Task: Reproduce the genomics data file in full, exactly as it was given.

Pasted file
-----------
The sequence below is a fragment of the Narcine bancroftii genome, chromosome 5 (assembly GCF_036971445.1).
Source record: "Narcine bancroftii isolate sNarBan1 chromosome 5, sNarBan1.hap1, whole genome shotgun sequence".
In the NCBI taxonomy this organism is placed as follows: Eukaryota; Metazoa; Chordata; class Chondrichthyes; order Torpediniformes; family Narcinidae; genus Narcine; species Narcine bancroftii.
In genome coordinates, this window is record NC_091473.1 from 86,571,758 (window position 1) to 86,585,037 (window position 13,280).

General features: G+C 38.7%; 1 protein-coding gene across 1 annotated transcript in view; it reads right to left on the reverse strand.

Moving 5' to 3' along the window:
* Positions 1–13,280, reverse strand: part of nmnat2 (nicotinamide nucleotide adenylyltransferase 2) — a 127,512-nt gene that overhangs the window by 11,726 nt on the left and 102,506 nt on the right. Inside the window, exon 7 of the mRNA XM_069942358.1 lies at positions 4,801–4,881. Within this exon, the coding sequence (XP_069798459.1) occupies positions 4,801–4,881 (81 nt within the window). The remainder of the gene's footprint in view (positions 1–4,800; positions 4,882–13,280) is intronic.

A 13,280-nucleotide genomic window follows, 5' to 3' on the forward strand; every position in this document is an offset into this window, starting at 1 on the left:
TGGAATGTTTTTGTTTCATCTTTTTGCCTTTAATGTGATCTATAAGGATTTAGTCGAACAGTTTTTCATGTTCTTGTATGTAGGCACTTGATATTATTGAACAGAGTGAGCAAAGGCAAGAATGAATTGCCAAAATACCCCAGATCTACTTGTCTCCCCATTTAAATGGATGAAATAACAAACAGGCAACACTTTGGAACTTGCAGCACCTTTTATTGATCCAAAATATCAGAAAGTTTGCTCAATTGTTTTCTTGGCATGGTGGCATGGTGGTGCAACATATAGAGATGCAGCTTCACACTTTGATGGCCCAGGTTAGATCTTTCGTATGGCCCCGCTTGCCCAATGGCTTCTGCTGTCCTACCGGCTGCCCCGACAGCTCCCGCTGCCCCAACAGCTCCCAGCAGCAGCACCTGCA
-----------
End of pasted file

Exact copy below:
The sequence below is a fragment of the Narcine bancroftii genome, chromosome 5 (assembly GCF_036971445.1).
Source record: "Narcine bancroftii isolate sNarBan1 chromosome 5, sNarBan1.hap1, whole genome shotgun sequence".
In the NCBI taxonomy this organism is placed as follows: Eukaryota; Metazoa; Chordata; class Chondrichthyes; order Torpediniformes; family Narcinidae; genus Narcine; species Narcine bancroftii.
In genome coordinates, this window is record NC_091473.1 from 86,571,758 (window position 1) to 86,585,037 (window position 13,280).

General features: G+C 38.7%; 1 protein-coding gene across 1 annotated transcript in view; it reads right to left on the reverse strand.

Moving 5' to 3' along the window:
* Positions 1–13,280, reverse strand: part of nmnat2 (nicotinamide nucleotide adenylyltransferase 2) — a 127,512-nt gene that overhangs the window by 11,726 nt on the left and 102,506 nt on the right. Inside the window, exon 7 of the mRNA XM_069942358.1 lies at positions 4,801–4,881. Within this exon, the coding sequence (XP_069798459.1) occupies positions 4,801–4,881 (81 nt within the window). The remainder of the gene's footprint in view (positions 1–4,800; positions 4,882–13,280) is intronic.

A 13,280-nucleotide genomic window follows, 5' to 3' on the forward strand; every position in this document is an offset into this window, starting at 1 on the left:
TGGAATGTTTTTGTTTCATCTTTTTGCCTTTAATGTGATCTATAAGGATTTAGTCGAACAGTTTTTCATGTTCTTGTATGTAGGCACTTGATATTATTGAACAGAGTGAGCAAAGGCAAGAATGAATTGCCAAAATACCCCAGATCTACTTGTCTCCCCATTTAAATGGATGAAATAACAAACAGGCAACACTTTGGAACTTGCAGCACCTTTTATTGATCCAAAATATCAGAAAGTTTGCTCAATTGTTTTCTTGGCATGGTGGCATGGTGGTGCAACATATAGAGATGCAGCTTCACACTTTGATGGCCCAGGTTAGATCTTTCGTATGGCCCCGCTTGCCCAATGGCTTCTGCTGTCCTACCGGCTGCCCCGACAGCTCCCGCTGCCCCAACAGCTCCCAGCAGCAGCACCTGCA